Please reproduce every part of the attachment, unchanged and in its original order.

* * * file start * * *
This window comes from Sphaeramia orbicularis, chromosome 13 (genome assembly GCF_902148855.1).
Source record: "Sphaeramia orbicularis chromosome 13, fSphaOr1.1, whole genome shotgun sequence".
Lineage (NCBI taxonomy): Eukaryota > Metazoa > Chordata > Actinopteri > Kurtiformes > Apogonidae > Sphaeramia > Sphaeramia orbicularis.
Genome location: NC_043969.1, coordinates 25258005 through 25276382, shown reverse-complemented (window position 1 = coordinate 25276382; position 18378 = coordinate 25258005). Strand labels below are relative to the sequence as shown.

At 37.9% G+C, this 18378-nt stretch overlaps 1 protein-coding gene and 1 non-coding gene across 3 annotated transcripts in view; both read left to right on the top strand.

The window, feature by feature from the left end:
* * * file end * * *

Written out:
This window comes from Sphaeramia orbicularis, chromosome 13 (genome assembly GCF_902148855.1).
Source record: "Sphaeramia orbicularis chromosome 13, fSphaOr1.1, whole genome shotgun sequence".
Lineage (NCBI taxonomy): Eukaryota > Metazoa > Chordata > Actinopteri > Kurtiformes > Apogonidae > Sphaeramia > Sphaeramia orbicularis.
Genome location: NC_043969.1, coordinates 25258005 through 25276382, shown reverse-complemented (window position 1 = coordinate 25276382; position 18378 = coordinate 25258005). Strand labels below are relative to the sequence as shown.

At 37.9% G+C, this 18378-nt stretch overlaps 1 protein-coding gene and 1 non-coding gene across 3 annotated transcripts in view; both read left to right on the top strand.

The window, feature by feature from the left end: